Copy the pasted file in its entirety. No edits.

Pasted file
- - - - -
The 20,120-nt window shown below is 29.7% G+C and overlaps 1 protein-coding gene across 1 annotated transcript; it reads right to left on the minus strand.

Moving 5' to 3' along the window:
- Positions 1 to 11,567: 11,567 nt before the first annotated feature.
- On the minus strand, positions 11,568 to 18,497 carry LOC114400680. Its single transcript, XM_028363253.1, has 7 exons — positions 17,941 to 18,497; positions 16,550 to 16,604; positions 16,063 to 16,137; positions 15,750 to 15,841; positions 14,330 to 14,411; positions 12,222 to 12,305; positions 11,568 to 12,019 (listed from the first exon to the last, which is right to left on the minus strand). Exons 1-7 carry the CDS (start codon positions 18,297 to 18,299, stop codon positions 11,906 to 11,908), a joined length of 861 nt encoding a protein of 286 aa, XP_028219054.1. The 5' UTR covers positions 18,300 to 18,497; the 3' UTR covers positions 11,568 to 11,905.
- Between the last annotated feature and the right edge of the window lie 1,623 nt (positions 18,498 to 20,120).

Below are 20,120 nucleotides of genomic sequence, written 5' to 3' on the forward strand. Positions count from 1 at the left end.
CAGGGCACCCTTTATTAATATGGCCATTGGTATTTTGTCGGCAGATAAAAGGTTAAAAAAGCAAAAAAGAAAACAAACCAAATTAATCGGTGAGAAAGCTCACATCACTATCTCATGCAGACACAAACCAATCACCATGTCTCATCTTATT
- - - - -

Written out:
The 20,120-nt window shown below is 29.7% G+C and overlaps 1 protein-coding gene across 1 annotated transcript; it reads right to left on the minus strand.

Moving 5' to 3' along the window:
- Positions 1 to 11,567: 11,567 nt before the first annotated feature.
- On the minus strand, positions 11,568 to 18,497 carry LOC114400680. Its single transcript, XM_028363253.1, has 7 exons — positions 17,941 to 18,497; positions 16,550 to 16,604; positions 16,063 to 16,137; positions 15,750 to 15,841; positions 14,330 to 14,411; positions 12,222 to 12,305; positions 11,568 to 12,019 (listed from the first exon to the last, which is right to left on the minus strand). Exons 1-7 carry the CDS (start codon positions 18,297 to 18,299, stop codon positions 11,906 to 11,908), a joined length of 861 nt encoding a protein of 286 aa, XP_028219054.1. The 5' UTR covers positions 18,300 to 18,497; the 3' UTR covers positions 11,568 to 11,905.
- Between the last annotated feature and the right edge of the window lie 1,623 nt (positions 18,498 to 20,120).

Below are 20,120 nucleotides of genomic sequence, written 5' to 3' on the forward strand. Positions count from 1 at the left end.
CAGGGCACCCTTTATTAATATGGCCATTGGTATTTTGTCGGCAGATAAAAGGTTAAAAAAGCAAAAAAGAAAACAAACCAAATTAATCGGTGAGAAAGCTCACATCACTATCTCATGCAGACACAAACCAATCACCATGTCTCATCTTATT